‘Nige­ria, we are wait­ing’ – Ramaphosa

The South African pres­i­dent is call­ing on the West African na­tion to say ‘yes’ to free trade

Mail & Guardian - - Africa - Si­mon Al­li­son

Forty-nine African coun­tries have signed the African Con­ti­nen­tal Free Trade Area agree­ment, but Nige­ria — the con­ti­nent’s largest econ­omy — is not among them. South Africa’s Pres­i­dent Cyril Ramaphosa put pen to paper on be­half of his coun­try at the African Union sum­mit in Nouak­chott, Mau­ri­ta­nia, last month and has urged Nige­ria to fol­low suit in a speech de­liv­ered in Abuja this week.

South African of­fi­cials have in­formed the AU that they ex­pect the deal to be rat­i­fied in Par­lia­ment by De­cem­ber this year.

“At the 31st ses­sion of the AU, South Africa joined its coun­ter­parts in sign­ing the agree­ment. To­day I stand here and I say: ‘Nige­ria, no pres­sure,’” said Ramaphosa, tongue in cheek, to ap­plause from the au­di­ence.

Nige­ria’s fed­eral gov­ern­ment has un­der­taken an ex­ten­sive con­sul­ta­tion process with stake­hold­ers, in­clud­ing state and lo­cal gov­ern­ments and trade unions, and has said it can­not sign un­til that process has con­cluded.

“You as Nige­ria should also be ap­plauded as you go through the process of con­sult­ing. Take your time, but don’t take too long be­cause the con­ti­nent is wait­ing for Nige­ria and South Africa,” said Ramaphosa.

Ramaphosa was speak­ing at the an­nual meet­ing of the African Ex­port-Im­port Bank on Wed­nes­day. He was due to meet Nige­ria’s Pres­i­dent Muham­madu Buhari later in the day.

Mah­moud Isa-Dutse, per­ma­nent sec­re­tary of Nige­ria’s fi­nance min­istry, said the coun­try fully sup­ported the free trade deal. “It’s not that we are not go­ing to sign, it’s just that we are do­ing con­sul­ta­tions. A num­ber of in­ter­est groups raised is­sues, which are be­ing ad­dressed. As you know, this is a ma­jor de­vel­op­ment and there are po­lit­i­cal econ­omy is­sues. Some groups will lose, some groups will win,” he said.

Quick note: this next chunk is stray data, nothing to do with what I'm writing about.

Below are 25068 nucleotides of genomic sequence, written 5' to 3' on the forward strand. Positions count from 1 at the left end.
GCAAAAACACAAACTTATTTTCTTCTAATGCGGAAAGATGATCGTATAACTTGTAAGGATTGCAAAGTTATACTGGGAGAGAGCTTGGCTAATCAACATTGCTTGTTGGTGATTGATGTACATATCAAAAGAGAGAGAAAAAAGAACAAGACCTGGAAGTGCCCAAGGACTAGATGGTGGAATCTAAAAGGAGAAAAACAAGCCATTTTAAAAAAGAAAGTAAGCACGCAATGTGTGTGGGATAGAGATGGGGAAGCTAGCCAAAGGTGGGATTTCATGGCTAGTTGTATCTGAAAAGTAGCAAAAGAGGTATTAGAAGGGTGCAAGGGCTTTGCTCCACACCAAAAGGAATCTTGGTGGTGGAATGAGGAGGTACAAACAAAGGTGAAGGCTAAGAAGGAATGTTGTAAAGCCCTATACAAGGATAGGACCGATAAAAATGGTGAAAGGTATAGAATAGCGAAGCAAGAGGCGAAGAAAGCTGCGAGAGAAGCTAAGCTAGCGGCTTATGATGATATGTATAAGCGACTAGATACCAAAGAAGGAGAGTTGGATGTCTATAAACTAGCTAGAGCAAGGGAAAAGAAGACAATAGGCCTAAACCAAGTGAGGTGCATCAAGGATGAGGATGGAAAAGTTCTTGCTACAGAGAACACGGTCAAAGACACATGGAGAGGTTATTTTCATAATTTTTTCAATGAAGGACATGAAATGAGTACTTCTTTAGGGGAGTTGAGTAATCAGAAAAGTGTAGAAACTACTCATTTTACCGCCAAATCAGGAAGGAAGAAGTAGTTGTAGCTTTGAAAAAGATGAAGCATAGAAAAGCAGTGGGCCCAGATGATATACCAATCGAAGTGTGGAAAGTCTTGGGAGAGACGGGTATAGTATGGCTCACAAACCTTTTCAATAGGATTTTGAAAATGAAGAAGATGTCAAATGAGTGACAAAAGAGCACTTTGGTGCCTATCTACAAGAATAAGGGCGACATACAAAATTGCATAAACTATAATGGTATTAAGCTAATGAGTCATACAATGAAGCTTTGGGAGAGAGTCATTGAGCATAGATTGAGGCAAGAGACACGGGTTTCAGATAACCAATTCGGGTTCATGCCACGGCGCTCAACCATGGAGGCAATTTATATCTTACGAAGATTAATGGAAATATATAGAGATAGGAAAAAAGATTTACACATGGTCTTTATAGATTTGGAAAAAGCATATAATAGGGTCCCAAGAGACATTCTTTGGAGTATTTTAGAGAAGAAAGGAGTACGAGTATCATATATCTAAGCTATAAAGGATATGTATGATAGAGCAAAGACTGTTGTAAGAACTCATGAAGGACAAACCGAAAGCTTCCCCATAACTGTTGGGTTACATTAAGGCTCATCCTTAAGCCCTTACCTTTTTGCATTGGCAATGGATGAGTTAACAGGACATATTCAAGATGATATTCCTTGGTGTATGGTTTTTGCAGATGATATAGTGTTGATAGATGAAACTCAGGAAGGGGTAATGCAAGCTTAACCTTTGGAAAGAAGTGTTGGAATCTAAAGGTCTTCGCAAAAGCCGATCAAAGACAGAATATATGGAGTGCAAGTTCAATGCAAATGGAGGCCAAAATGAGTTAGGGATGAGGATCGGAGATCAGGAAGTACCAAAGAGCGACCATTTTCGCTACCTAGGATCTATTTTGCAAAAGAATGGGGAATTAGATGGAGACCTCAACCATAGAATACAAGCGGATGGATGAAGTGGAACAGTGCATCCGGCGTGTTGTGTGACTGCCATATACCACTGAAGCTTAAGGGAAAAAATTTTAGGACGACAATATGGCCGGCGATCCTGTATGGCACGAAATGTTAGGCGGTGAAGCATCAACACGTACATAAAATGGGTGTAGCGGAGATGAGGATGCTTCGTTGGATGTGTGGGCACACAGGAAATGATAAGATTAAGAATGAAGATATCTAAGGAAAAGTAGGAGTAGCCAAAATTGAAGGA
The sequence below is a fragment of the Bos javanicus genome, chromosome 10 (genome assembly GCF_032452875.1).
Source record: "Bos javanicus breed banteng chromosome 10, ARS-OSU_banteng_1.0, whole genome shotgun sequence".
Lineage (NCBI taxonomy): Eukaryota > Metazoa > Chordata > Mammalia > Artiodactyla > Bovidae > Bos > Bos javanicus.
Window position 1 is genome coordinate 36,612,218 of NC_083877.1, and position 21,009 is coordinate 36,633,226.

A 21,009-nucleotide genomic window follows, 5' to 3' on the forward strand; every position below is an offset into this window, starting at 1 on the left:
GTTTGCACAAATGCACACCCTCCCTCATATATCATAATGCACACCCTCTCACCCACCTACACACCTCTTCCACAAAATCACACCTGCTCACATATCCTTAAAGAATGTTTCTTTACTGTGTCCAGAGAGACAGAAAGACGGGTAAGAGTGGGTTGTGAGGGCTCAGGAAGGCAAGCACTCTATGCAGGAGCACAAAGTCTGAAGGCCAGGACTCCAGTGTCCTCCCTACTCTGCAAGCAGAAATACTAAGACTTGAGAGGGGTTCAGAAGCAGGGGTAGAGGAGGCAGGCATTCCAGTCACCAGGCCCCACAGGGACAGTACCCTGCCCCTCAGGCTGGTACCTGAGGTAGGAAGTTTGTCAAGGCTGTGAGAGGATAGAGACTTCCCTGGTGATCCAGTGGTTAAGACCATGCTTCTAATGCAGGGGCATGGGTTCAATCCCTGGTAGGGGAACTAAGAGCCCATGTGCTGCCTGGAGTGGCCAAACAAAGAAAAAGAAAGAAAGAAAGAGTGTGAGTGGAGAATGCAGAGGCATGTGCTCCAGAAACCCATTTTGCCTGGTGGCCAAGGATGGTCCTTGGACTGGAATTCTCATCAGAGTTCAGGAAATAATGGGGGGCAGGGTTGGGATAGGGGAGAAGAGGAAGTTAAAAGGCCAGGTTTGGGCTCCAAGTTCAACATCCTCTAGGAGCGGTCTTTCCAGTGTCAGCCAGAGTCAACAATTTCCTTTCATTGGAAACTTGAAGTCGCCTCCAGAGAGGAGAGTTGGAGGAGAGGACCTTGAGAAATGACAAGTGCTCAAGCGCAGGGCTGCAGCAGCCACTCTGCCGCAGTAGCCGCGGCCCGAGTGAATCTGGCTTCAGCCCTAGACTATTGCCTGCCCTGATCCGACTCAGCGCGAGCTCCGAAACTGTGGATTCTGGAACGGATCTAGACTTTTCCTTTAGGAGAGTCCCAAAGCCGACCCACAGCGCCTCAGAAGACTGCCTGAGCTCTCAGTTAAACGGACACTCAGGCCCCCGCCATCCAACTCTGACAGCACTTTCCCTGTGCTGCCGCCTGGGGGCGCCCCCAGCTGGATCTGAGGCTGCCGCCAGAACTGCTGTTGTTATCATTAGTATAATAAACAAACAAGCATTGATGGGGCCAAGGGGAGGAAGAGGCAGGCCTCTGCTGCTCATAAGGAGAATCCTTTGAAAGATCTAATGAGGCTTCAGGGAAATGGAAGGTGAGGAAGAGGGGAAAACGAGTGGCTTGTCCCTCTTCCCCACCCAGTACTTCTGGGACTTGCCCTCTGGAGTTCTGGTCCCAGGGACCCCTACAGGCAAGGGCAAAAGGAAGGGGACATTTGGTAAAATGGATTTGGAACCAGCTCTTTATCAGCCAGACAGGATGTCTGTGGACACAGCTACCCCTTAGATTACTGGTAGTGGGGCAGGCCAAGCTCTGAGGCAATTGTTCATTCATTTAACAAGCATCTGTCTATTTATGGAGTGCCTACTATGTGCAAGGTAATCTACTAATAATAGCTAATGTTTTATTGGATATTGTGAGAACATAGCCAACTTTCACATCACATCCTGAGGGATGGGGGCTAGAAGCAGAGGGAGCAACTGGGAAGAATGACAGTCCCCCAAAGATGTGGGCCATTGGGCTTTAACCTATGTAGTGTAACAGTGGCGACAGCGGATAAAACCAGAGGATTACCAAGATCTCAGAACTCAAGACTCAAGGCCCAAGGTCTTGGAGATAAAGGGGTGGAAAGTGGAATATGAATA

Isa-Dutse elab­o­rated on some of the is­sues faced by his gov­ern­ment: “There will be short-term pains for some groups be­cause when you open up there will be more com­pe­ti­tion and some goods will ar­rive cheaper, which is bet­ter for con­sumers,” he said. “But ex­ist­ing rent seek­ers and high-cost pro­duc­ers will lose … so part of the con­sid­er­a­tion process is to ex­plain these things to peo­ple and en­sure that they un­der­stand that, in the long term, ev­ery­one will be bet­ter off.

“In the long term, it is very clear to us that this free trade agree­ment is in the best in­ter­ests of Nige­ria and the whole con­ti­nent; it’s just to sort out these mi­nor is­sues.”

Al­bert Muchanga, the AU’s trade com­mis­sioner, said six coun­tries had al­ready rat­i­fied the agree­ment, and eight more were ex­pected to rat­ify it in Au­gust. An­other eight coun­tries — in­clud­ing South Africa — have in­di­cated that they will sub­mit the nec­es­sary in­stru­ments of rat­i­fi­ca­tion by year-end.

Twenty-two coun­tries are re­quired to rat­ify the agree­ment be­fore it comes into force.

“A month af­ter we get the last in­stru­ment of rat­i­fi­ca­tion among the 22, the agree­ment comes into force,” said Muchanga. “It is pos­si­ble that, by Jan­uary 31 2019, the agree­ment will come into force.”

Although the agree­ment has been hailed by African lead­ers as a ma­jor step in the con­ti­nent’s eco­nomic de­vel­op­ment, it is still light on ma­jor de­tails about how ex­actly it will be im­ple­mented and the ex­act na­ture of the trade rules it will op­er­ate un­der.